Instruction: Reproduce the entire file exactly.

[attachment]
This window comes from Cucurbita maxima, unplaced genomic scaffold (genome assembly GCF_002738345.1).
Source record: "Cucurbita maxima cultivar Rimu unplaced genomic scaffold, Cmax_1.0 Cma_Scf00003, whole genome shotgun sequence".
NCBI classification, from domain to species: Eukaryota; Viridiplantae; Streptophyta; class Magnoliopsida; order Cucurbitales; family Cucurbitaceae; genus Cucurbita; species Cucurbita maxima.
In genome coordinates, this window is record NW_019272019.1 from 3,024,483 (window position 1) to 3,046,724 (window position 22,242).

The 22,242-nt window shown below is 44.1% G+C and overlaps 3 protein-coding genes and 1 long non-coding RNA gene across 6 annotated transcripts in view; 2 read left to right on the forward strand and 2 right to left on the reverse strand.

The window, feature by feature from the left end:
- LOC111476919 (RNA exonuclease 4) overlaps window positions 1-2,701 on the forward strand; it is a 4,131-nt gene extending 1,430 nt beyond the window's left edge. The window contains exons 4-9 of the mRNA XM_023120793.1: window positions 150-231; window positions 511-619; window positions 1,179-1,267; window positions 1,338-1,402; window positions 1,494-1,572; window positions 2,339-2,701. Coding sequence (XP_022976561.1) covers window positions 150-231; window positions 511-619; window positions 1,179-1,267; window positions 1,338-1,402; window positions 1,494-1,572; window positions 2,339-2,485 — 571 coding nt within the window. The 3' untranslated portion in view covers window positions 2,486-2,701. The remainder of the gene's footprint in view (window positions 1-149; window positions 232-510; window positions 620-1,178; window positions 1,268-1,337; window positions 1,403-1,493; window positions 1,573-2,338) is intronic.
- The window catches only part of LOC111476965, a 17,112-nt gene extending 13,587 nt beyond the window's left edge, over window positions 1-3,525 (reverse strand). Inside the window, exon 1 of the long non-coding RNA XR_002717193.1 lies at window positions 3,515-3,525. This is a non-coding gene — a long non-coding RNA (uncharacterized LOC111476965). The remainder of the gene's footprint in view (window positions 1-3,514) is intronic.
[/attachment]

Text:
This window comes from Cucurbita maxima, unplaced genomic scaffold (genome assembly GCF_002738345.1).
Source record: "Cucurbita maxima cultivar Rimu unplaced genomic scaffold, Cmax_1.0 Cma_Scf00003, whole genome shotgun sequence".
NCBI classification, from domain to species: Eukaryota; Viridiplantae; Streptophyta; class Magnoliopsida; order Cucurbitales; family Cucurbitaceae; genus Cucurbita; species Cucurbita maxima.
In genome coordinates, this window is record NW_019272019.1 from 3,024,483 (window position 1) to 3,046,724 (window position 22,242).

The 22,242-nt window shown below is 44.1% G+C and overlaps 3 protein-coding genes and 1 long non-coding RNA gene across 6 annotated transcripts in view; 2 read left to right on the forward strand and 2 right to left on the reverse strand.

The window, feature by feature from the left end:
- LOC111476919 (RNA exonuclease 4) overlaps window positions 1-2,701 on the forward strand; it is a 4,131-nt gene extending 1,430 nt beyond the window's left edge. The window contains exons 4-9 of the mRNA XM_023120793.1: window positions 150-231; window positions 511-619; window positions 1,179-1,267; window positions 1,338-1,402; window positions 1,494-1,572; window positions 2,339-2,701. Coding sequence (XP_022976561.1) covers window positions 150-231; window positions 511-619; window positions 1,179-1,267; window positions 1,338-1,402; window positions 1,494-1,572; window positions 2,339-2,485 — 571 coding nt within the window. The 3' untranslated portion in view covers window positions 2,486-2,701. The remainder of the gene's footprint in view (window positions 1-149; window positions 232-510; window positions 620-1,178; window positions 1,268-1,337; window positions 1,403-1,493; window positions 1,573-2,338) is intronic.
- The window catches only part of LOC111476965, a 17,112-nt gene extending 13,587 nt beyond the window's left edge, over window positions 1-3,525 (reverse strand). Inside the window, exon 1 of the long non-coding RNA XR_002717193.1 lies at window positions 3,515-3,525. This is a non-coding gene — a long non-coding RNA (uncharacterized LOC111476965). The remainder of the gene's footprint in view (window positions 1-3,514) is intronic.